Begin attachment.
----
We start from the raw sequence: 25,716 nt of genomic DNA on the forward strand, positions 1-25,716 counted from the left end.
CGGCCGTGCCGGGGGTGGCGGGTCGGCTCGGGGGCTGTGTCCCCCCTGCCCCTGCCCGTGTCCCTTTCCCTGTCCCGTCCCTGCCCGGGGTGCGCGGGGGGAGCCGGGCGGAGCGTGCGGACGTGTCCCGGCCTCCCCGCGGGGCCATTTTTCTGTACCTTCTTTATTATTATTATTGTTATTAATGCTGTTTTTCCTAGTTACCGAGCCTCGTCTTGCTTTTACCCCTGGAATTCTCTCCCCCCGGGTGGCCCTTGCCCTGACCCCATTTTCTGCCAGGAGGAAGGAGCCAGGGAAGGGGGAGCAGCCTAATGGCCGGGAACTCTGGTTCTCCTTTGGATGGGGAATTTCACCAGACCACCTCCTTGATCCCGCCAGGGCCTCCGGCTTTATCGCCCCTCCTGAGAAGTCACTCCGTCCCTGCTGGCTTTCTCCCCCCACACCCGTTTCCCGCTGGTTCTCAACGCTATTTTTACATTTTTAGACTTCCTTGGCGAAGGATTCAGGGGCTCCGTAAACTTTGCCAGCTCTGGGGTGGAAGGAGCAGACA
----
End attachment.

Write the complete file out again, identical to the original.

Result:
We start from the raw sequence: 25,716 nt of genomic DNA on the forward strand, positions 1-25,716 counted from the left end.
CGGCCGTGCCGGGGGTGGCGGGTCGGCTCGGGGGCTGTGTCCCCCCTGCCCCTGCCCGTGTCCCTTTCCCTGTCCCGTCCCTGCCCGGGGTGCGCGGGGGGAGCCGGGCGGAGCGTGCGGACGTGTCCCGGCCTCCCCGCGGGGCCATTTTTCTGTACCTTCTTTATTATTATTATTGTTATTAATGCTGTTTTTCCTAGTTACCGAGCCTCGTCTTGCTTTTACCCCTGGAATTCTCTCCCCCCGGGTGGCCCTTGCCCTGACCCCATTTTCTGCCAGGAGGAAGGAGCCAGGGAAGGGGGAGCAGCCTAATGGCCGGGAACTCTGGTTCTCCTTTGGATGGGGAATTTCACCAGACCACCTCCTTGATCCCGCCAGGGCCTCCGGCTTTATCGCCCCTCCTGAGAAGTCACTCCGTCCCTGCTGGCTTTCTCCCCCCACACCCGTTTCCCGCTGGTTCTCAACGCTATTTTTACATTTTTAGACTTCCTTGGCGAAGGATTCAGGGGCTCCGTAAACTTTGCCAGCTCTGGGGTGGAAGGAGCAGACA